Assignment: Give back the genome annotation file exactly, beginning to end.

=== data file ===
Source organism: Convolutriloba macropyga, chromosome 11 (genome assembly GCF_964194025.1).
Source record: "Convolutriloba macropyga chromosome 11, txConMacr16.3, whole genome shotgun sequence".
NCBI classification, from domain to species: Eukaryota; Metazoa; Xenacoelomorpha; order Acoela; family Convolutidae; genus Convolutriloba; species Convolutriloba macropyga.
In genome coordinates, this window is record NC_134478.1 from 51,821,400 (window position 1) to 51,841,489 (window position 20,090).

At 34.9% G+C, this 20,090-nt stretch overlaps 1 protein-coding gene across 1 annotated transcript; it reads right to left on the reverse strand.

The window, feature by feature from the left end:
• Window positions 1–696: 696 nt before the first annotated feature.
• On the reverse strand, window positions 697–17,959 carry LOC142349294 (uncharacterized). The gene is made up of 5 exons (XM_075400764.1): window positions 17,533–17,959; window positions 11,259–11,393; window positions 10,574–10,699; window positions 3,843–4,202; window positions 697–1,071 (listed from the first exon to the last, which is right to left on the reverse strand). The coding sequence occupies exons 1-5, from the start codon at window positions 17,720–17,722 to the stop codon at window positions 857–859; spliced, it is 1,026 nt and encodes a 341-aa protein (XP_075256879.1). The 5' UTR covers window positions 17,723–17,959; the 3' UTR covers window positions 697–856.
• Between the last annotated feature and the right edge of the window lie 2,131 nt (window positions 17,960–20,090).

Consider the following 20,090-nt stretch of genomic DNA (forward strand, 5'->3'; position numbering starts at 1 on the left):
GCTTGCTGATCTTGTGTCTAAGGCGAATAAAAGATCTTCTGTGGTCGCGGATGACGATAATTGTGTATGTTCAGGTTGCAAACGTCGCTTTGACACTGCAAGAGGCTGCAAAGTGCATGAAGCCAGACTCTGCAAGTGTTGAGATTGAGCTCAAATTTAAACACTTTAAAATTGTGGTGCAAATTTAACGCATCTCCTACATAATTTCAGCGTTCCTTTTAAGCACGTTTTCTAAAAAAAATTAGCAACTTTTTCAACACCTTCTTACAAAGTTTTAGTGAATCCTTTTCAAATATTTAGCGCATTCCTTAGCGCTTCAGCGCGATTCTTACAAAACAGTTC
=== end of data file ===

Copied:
Source organism: Convolutriloba macropyga, chromosome 11 (genome assembly GCF_964194025.1).
Source record: "Convolutriloba macropyga chromosome 11, txConMacr16.3, whole genome shotgun sequence".
NCBI classification, from domain to species: Eukaryota; Metazoa; Xenacoelomorpha; order Acoela; family Convolutidae; genus Convolutriloba; species Convolutriloba macropyga.
In genome coordinates, this window is record NC_134478.1 from 51,821,400 (window position 1) to 51,841,489 (window position 20,090).

At 34.9% G+C, this 20,090-nt stretch overlaps 1 protein-coding gene across 1 annotated transcript; it reads right to left on the reverse strand.

The window, feature by feature from the left end:
• Window positions 1–696: 696 nt before the first annotated feature.
• On the reverse strand, window positions 697–17,959 carry LOC142349294 (uncharacterized). The gene is made up of 5 exons (XM_075400764.1): window positions 17,533–17,959; window positions 11,259–11,393; window positions 10,574–10,699; window positions 3,843–4,202; window positions 697–1,071 (listed from the first exon to the last, which is right to left on the reverse strand). The coding sequence occupies exons 1-5, from the start codon at window positions 17,720–17,722 to the stop codon at window positions 857–859; spliced, it is 1,026 nt and encodes a 341-aa protein (XP_075256879.1). The 5' UTR covers window positions 17,723–17,959; the 3' UTR covers window positions 697–856.
• Between the last annotated feature and the right edge of the window lie 2,131 nt (window positions 17,960–20,090).

Consider the following 20,090-nt stretch of genomic DNA (forward strand, 5'->3'; position numbering starts at 1 on the left):
GCTTGCTGATCTTGTGTCTAAGGCGAATAAAAGATCTTCTGTGGTCGCGGATGACGATAATTGTGTATGTTCAGGTTGCAAACGTCGCTTTGACACTGCAAGAGGCTGCAAAGTGCATGAAGCCAGACTCTGCAAGTGTTGAGATTGAGCTCAAATTTAAACACTTTAAAATTGTGGTGCAAATTTAACGCATCTCCTACATAATTTCAGCGTTCCTTTTAAGCACGTTTTCTAAAAAAAATTAGCAACTTTTTCAACACCTTCTTACAAAGTTTTAGTGAATCCTTTTCAAATATTTAGCGCATTCCTTAGCGCTTCAGCGCGATTCTTACAAAACAGTTC